Excite Travel
Advertisement
Travel Home
europe
Portugal
History
Information
Beaten Track
 INFORMATION STATION
Facts at a GlanceEnvironmentEconomic Profile
Facts for the TravelerMoney & CostsWhen to Go

Facts at a Glance
 Full country name: Portugal

Area: 35,672 sq mi (92,389 sq km)

Population: 10.3 million

Capital city: Lisbon (pop 564,700)

People: 99% Portuguese, 1% African

Language: Portuguese,

Religion: 97% Roman Catholic, 2% Protestant, 1% other

Government: Parliamentary democracy

President: Jorge Fernando Branco de Sampaio

Prime Minister: José Manuel Durão Barroso


Environment
 

Portugal lies immediately west of Spain, and is buffeted along its southern coast by the Atlantic Ocean. To its west and southwest lie the islands of the Azores and Madeira, far out in the Atlantic. It measures just 350mi (560km) north to south and a paltry 135mi (220km) from east to west. The northern and central regions are heavily populated and characterised by rivers, valleys, forests and mountains - the highest range is the Serra da Estrela, peaking at Torre (6540ft/1993m). The south is less populated and, apart from the rocky backdrop of the Algarve, much flatter and drier.

The lush landscape of the north is rich viticultural country but also features corn, potato and rye. The central and southern regions are less green, yet they support corn oaks, olive groves, vineyards, and orange and fig trees, and are a delight in spring when the almond blossoms are in full bloom.

Portugal's climate is temperate. The country is generally warm from April to October, though somewhat less so in the north, while the southern region of Algarve can experience uncomfortably hot temperatures in midsummer. During winter, the north receives plenty of rain and temperatures can be chilly. Snowfall is common in the mountains, particularly the Serra da Estrela range.




Economic Profile
 GDP: US$105.8 billion

GDP per head: US$10,600

Annual growth: 3.3%

Inflation: 3.6%

Major industries: Textiles, footwear, wood products, metalworking, oil refining, chemicals, fish canning, wine, tourism and agriculture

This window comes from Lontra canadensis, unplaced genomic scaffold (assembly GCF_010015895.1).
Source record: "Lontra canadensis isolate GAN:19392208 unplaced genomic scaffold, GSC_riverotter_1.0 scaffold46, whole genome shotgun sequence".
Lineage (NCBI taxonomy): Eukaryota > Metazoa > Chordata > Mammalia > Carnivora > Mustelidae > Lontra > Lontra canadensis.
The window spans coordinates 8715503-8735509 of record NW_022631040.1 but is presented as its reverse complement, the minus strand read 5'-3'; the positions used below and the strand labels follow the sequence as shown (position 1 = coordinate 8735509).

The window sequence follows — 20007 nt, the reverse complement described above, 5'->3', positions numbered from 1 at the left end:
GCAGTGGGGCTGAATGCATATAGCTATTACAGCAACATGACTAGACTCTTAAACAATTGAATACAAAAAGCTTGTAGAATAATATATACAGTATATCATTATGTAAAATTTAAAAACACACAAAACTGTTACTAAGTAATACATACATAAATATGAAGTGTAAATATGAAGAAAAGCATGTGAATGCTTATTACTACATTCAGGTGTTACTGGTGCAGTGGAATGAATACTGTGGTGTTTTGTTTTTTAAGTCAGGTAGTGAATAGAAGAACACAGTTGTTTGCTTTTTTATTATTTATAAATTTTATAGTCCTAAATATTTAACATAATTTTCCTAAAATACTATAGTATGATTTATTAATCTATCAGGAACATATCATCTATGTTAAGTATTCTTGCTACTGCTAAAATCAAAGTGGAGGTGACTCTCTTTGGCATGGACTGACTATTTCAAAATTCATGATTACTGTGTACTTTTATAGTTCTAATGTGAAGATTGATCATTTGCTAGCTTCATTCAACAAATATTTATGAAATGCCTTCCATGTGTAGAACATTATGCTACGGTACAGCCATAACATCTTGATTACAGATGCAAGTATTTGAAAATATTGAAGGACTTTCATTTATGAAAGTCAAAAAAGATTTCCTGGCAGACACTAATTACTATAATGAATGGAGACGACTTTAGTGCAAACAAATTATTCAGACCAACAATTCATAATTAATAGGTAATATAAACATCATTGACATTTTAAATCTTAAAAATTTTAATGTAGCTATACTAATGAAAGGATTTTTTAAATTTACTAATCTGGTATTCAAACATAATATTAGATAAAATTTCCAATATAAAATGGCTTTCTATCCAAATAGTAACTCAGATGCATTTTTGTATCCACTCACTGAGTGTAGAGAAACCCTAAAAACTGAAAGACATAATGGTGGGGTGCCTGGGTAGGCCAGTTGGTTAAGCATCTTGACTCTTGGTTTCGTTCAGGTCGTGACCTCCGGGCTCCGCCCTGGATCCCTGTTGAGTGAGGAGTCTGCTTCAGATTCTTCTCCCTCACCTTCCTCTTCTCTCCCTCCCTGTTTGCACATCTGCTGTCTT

Major trading partners: EU (esp. Spain, Germany, France, Italy, the Netherlands & the UK), US

Member of EU: Yes

Euro zone participant: yes


Facts for the Traveler
 Visas: None required for EU nationals. Nationals of Canada, New Zealand, Australia and the USA can stay for 90 days visa-free. Everyone else needs a visa.

Health risks: Sunburn in summer, insect bites

Time: GMT/UTC (winter), GMT/UTC+1 (summer)

Electricity: 220V, 50Hz

Weights & measures: Metric


Money & Costs
 Currency:euro (EUR), formerly escudo
Relative Costs:
Meals

  • Budget: US$5-8
  • Mid-range: US$9-18
  • Top-end: US$19+




  • Lodging

  • Budget: US$14-20
  • Mid-range: US$20-60
  • Top-end: US$60+
  • Although costs are beginning to rise as Portugal falls into fiscal step with the EU, this is still one of the least expensive places to travel in Europe. On a rock-bottom budget - using hostels or camping grounds and mostly self-catering - you could squeeze by on about US$25-US$30 per person in the high season. With bottom-end accommodation and the occasional inexpensive restaurant meal, daily costs would hover around US$30-US45. Travelling with a companion and timing your trip to take advantage of off-season discounts, you could eat and sleep in relative style for about US$70 for two. Outside major tourist areas, prices dip appreciably.

    Though travellers cheques are easily exchanged, and at rates about 1% better than for cash, they are very poor value in Portugal because additional fees are so high - sometimes up to 13% for a US$100 cheque. Plastic is overall a more sensible alternative and there are Multibancos (ATMs) in all tourist centres of any size where you can withdraw cash from credit and debit accounts. Keeping a small cash stash in US dollars or pounds sterling is a very good idea.

    If you're not unhappy with the service, a reasonable restaurant tip is about 10%. For a snack, a bit of loose change is enough. Taxi drivers appreciate about 10% of the fare. Good-humoured bargaining is acceptable in markets but you'll find the Portuguese tough opponents. Off season, you can sometimes bargain down the price of accommodation.




    When to Go
     

    Portugal's climate is temperate, and you'll find agreeable weather just about everywhere (except in the Alto Douro and the Alentejo where summers can be painfully hot and droughts common) from April to October, and nearly year-round in the Algarve. Overall the wettest season is from November to March: the soggiest regions are in the extreme north and in the Serra da Estrela mountain region in the country's centre. The ski season is from January to March but February is best. Peak tourist season is roughly from mid-June to September, except in the Algarve where it really only quiets down in the dead of winter. Carnaval and Easter are two holidays celebrated with gusto all over the country and are worth going out of your way for.


     Back to topOn to Off the Beaten Track
    Powered by Lonely Planet


     LINKS FOR PORTUGAL
     • Activities & Events
     • Attractions
     • Destination Portugal
     • Getting There, Getting Around
     • History & Culture
     • Information Station
     • Off the Beaten Track
     • Recommended Reading

    © 2003 Lonely Planet Publications Pty. Ltd. All rights reserved Although we've tried to make the information on this web site as accurate as possible, we accept no responsibility for any loss, injury or inconvenience sustained by any person resulting from information published on this site. We encourage you to verify any critical information with the relevant authorities before you travel. This includes information on visa requirements, health and safety, customs, and transportation.